|Ablaze with color : a story of painter Alma Thomas|
Author: Harvey, Jeanne Walker
Tells the incredible true story of Alma Thomas, the first Black woman to have a solo exhibition at the Whitney Museum in New York City and to have her work chosen for the White House collection.
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|Accelerated Reader Information:|
Interest Level: LG
Reading Level: 4.60
Points: .5 Quiz: 517723
Kirkus Reviews (01/01/22)
School Library Journal (+) (02/01/22)
Booklist (+) (01/01/22)
The Bulletin of the Center for Children's Books (00/01/22)
The Hornbook (+) (00/03/22)
Full Text Reviews:
Booklist - 01/01/2022 *Starred Review* This charming biography’s title describes not only Alma Thomas’ signature paintings but the book’s radiant artwork, which emphasizes how the colors of the natural world inspired her unusual, iconic works. When Thomas was little, she was surrounded by art, with her mother a dress designer and her aunts pottery painters. But Thomas, who was Black, lived in a still-segregated Georgia, and when she couldn’t attend the local high school, her family moved to Washington, D.C. Later Thomas attended art school, and still facing segregation, she taught children art lessons in her home, though she never stopped making her own art. At age 70, she stopped teaching and, inspired by her garden, created the style of “Circles and stripes. Dashes and dabs” that brought her success. In 1972, New York’s Whitney Museum showed an exhibition of her Paintings of Earth and Space, the first solo show there by a Black woman, and more recently, the Obamas chose one of her paintings to display in the White House, the first work by a Black woman to appear there. Neatly encapsulating a long life that saw social and personal upheaval, as well as gorgeously showcasing the art produced along the way and the natural world that inspired it, this title is a must for art and biography shelves. - Copyright 2022 Booklist.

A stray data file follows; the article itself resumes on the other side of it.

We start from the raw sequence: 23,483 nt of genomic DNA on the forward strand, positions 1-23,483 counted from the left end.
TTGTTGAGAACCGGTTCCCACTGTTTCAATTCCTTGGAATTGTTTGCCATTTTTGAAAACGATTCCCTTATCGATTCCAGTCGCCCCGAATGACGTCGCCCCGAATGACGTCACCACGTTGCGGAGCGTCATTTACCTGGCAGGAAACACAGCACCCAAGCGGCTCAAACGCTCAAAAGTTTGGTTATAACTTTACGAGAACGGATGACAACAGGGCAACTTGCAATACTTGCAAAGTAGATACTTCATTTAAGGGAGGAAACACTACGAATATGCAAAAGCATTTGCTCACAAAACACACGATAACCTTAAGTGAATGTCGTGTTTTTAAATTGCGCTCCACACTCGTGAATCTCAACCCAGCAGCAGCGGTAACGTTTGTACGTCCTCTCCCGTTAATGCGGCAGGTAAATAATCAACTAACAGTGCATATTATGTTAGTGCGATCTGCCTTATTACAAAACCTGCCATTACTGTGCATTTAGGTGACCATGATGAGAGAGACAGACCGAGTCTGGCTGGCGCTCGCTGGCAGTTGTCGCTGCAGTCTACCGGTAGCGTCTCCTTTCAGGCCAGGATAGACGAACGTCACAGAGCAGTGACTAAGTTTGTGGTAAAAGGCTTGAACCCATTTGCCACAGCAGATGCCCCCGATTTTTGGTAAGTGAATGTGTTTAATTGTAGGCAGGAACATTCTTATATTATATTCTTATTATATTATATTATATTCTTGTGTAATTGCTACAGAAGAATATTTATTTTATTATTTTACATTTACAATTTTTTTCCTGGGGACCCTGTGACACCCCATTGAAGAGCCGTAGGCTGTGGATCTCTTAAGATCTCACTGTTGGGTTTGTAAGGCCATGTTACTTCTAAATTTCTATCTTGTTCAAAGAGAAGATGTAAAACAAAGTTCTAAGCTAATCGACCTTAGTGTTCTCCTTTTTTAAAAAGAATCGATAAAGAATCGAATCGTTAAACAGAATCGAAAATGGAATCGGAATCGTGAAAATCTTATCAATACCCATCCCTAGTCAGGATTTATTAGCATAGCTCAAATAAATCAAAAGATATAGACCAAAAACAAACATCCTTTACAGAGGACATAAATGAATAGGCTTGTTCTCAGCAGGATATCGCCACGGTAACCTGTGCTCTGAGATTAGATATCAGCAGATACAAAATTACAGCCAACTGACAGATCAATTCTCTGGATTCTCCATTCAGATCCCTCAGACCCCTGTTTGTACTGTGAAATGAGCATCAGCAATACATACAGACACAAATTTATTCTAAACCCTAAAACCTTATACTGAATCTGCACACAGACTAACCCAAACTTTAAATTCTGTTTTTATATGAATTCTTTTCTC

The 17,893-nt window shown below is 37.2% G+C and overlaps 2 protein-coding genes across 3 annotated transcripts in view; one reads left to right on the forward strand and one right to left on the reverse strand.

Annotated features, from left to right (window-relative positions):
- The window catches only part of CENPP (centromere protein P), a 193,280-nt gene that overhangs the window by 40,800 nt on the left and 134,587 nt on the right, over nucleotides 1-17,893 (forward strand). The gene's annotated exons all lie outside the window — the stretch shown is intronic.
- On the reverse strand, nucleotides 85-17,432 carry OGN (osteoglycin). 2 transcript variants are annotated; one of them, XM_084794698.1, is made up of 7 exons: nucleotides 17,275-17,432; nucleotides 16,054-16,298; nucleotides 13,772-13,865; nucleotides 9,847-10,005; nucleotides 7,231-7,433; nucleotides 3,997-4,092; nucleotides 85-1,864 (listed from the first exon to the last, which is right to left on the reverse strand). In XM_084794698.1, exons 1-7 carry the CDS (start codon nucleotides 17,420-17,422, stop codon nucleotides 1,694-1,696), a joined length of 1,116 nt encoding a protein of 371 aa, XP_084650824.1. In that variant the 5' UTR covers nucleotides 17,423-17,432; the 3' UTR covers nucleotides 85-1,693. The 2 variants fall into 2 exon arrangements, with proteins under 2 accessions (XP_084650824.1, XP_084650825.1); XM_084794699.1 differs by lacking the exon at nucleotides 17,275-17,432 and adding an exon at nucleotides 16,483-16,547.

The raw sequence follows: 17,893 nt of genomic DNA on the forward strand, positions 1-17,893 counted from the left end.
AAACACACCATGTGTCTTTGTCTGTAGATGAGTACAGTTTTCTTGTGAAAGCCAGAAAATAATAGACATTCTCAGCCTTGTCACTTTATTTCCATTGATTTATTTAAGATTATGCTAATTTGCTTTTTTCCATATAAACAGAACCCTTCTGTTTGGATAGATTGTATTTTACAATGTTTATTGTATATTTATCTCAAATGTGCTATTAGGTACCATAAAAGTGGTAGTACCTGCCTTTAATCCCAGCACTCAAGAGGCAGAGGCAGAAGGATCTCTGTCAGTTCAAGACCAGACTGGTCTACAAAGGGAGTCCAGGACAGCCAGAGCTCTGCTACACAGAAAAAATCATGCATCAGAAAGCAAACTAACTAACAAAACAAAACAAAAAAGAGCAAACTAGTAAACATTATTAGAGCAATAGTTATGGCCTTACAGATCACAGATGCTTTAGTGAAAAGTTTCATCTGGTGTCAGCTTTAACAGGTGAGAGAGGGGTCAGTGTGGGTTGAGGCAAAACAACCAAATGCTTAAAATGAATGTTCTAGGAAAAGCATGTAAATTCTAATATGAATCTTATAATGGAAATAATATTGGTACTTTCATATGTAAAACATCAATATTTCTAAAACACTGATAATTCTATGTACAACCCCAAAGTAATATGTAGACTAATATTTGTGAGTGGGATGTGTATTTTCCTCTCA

School Library Journal - 02/01/2022 PreS-Gr 4—Harvey rectifies an enormous wrong with this spirited biography of Black painter Alma Thomas (1891–1978), who is not nearly as renowned as she ought to be. In clear language and straightforward presentation, the author (Maya Lin) focuses on Thomas's family's intellectual ambitions and support of her aspirations, her love of nature and education, and her determination and persistence in the face of societal obstacles. Thomas's selflessness as a teacher clearly equaled her love of art: "Through color, I have sought to concentrate on beauty and happiness, rather than on man's inhumanity to man." Although midway through the book readers learn that she spent her adult life in Washington, DC, only by consulting the useful back matter do they find, for example, where Thomas was born (via a cleverly constructed time line). The handful of references include two books for older readers, complementing this one for the young. Wise celebrates Thomas's work with saturated, page-filling, vibrant color; the rich, flat, atmospheric compositions fit Thomas's tesselated style and high-key colors better than Obiora N. Anekwe's Alma's Dream. Though Thomas made most of her paintings after age 70, the concept of aging in these pages is not literal, but more stylized and impressionistic. VERDICT An inspiring introduction for artists and appreciators, as individuals or shared in groups —Patricia D. Lothrop - Copyright 2022 Publishers Weekly, Library Journal and/or School Library Journal used with permission.